What Traders are Talking About:
* Jobs growth bigger than expected. The U.S. economy added 171,000 non-farm payrolls in October, which topped the average pre-report guess of 125,000 jobs added. There were also upward revisions for previously reported non-farm payrolls in August (+50,000) and September (+34,000). Despite the bigger-than-expected jobs growth last month and the upward revisions for the two previous months, the unemployment rate ticked up to 7.9% from 7.8% in last month's report. The labor force increased in October and the participation rate was up last month. Average hourly earnings were down last month and the average hourly workweek for production and non-supervisory workers was mildly lower.
The long and short of it: Market reaction has been relatively limited as there was a little for both bulls and bears in this data. The more long-lasting impact will be what this does (if anything) to the presidential election, which will determine our nation's leadership over the next four years. President Obama will undoubtedly tout the bigger-than-expected jobs growth and the upward revisions to past data, while GOP challenger Mitt Romney will likely focus on the fact the unemployment rate is now 0.1 percentage points higher than the day President Obama was sworn into office.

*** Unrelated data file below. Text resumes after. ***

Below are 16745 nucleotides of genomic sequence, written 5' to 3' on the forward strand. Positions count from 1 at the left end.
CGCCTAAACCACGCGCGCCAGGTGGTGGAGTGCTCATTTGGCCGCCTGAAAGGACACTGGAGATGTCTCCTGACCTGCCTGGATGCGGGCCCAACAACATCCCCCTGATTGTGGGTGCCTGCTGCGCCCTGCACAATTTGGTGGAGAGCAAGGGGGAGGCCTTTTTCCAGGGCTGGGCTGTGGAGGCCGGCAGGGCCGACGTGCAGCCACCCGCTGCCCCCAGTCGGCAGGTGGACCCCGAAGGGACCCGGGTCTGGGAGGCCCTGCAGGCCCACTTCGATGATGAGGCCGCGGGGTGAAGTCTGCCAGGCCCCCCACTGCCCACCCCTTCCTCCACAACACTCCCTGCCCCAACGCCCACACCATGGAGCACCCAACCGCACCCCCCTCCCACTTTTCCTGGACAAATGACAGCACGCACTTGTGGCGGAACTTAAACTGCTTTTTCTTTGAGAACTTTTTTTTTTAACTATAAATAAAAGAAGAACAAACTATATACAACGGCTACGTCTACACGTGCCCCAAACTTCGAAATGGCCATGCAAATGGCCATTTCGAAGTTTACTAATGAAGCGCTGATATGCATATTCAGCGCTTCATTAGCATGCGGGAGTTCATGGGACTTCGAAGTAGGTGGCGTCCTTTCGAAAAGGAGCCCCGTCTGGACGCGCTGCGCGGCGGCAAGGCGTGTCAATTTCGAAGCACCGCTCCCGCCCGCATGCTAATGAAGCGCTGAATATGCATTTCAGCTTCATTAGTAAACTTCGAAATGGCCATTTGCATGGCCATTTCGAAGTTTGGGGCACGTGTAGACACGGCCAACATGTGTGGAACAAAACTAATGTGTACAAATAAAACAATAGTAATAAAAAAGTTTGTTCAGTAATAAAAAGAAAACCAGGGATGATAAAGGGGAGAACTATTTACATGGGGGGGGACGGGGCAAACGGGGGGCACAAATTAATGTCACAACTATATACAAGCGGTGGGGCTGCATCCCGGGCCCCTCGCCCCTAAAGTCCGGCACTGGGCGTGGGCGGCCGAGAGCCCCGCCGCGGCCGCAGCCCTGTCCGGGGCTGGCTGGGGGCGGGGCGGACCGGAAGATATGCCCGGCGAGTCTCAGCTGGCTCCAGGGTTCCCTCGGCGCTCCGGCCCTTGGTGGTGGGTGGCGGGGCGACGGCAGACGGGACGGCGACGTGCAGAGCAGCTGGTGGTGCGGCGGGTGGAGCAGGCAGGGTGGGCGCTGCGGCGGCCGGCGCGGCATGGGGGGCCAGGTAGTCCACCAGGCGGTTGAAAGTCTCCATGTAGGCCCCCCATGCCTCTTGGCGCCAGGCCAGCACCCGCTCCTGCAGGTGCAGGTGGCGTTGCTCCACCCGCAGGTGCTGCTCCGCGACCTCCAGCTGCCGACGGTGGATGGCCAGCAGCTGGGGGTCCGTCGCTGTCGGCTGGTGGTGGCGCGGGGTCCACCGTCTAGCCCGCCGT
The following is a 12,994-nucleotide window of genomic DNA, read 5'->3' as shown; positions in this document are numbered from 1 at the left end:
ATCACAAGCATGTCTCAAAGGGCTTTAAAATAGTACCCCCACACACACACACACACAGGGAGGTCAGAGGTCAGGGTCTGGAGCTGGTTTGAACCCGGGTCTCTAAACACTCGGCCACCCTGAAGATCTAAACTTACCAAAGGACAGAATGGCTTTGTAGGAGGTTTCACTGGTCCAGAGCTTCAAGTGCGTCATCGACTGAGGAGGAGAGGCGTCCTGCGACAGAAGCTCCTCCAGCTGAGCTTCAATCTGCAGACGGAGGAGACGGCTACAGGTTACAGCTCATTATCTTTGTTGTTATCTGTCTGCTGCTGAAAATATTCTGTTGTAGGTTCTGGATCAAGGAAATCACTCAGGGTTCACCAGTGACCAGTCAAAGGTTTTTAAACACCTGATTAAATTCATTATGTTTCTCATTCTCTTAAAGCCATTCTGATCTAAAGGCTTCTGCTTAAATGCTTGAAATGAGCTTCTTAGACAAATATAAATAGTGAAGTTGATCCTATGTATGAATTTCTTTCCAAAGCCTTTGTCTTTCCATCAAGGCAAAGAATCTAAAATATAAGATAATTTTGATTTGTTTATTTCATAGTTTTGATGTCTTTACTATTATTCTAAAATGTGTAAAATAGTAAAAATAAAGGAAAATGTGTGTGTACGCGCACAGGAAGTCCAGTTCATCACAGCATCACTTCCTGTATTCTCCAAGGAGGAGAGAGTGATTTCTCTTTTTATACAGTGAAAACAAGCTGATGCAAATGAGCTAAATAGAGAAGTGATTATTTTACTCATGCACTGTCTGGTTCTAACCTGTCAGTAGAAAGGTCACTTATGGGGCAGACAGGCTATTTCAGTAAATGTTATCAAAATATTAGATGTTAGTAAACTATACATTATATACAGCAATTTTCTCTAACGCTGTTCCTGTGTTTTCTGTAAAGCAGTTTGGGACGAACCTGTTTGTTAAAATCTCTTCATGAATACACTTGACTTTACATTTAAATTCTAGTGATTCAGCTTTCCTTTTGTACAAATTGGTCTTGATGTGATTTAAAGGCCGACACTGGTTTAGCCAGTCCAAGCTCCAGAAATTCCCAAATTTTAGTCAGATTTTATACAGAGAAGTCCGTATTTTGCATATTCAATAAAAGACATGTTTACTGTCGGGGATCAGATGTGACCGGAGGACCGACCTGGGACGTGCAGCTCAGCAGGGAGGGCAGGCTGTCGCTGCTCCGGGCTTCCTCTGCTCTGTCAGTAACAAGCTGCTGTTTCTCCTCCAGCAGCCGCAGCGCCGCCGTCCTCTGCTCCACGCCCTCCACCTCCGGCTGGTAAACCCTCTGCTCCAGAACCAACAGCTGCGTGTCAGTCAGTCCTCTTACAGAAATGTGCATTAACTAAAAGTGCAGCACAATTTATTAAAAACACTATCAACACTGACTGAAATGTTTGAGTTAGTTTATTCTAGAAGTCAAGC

* South American planting delays getting a lot of attention. Unfavorable conditions -- too dry in central and eastern Brazil; too wet in southern Brazil and central Argentina -- are delaying corn and soybean seeding. The soybean seeding pace, in particular, is getting a lot of attention despite the fact the planting date for soybeans isn't nearly as critical to yield as is the corn planting date. The reason: The "small" crop in the U.S. this year after a short 2011-12 South American crop means the world's reliance on Brazilian and Argentine supplies will be even greater. That will keep traders extremely focused on crop prospects in Brazil and Argentina through the growing season. While most private forecasters are still expected record South American soybean production, many have already backed off on production forecasts given the unfavorable early season weather. Still, the market is very responsive to any potential production cuts.
The long and short of it: Unless conditions are extremely poor, soybeans will get planted in Brazil and Argentina because the planting window is wide and beans are their "national" crops. In fact, soybean acres could increase as not all of the intended corn acres are likely to get seeded. The key variable is yield.
* Preparations for November USDA crop reports underway. FC Stone raised its corn and soybean crop estimates from last month, pegging the corn crop at 10.881 billion bu. (124 bu. per acre yield) and the soybean crop at 2.959 billion bu. (39.1 bu. yield). Last month, the firm estimated the corn crop at 10.824 billion bu. (123.9 bu. yield) and the soybean crop at 2.849 billion bu. (38.2 bu. yield). Informa Economics will update its November crop estimates at 10:30 a.m. CT.
The long and short of it: Most traders feel USDA's soybean crop estimate will be bigger than October, but opinions are split on corn with seemingly most feeling a slight reduction from last month is likely.
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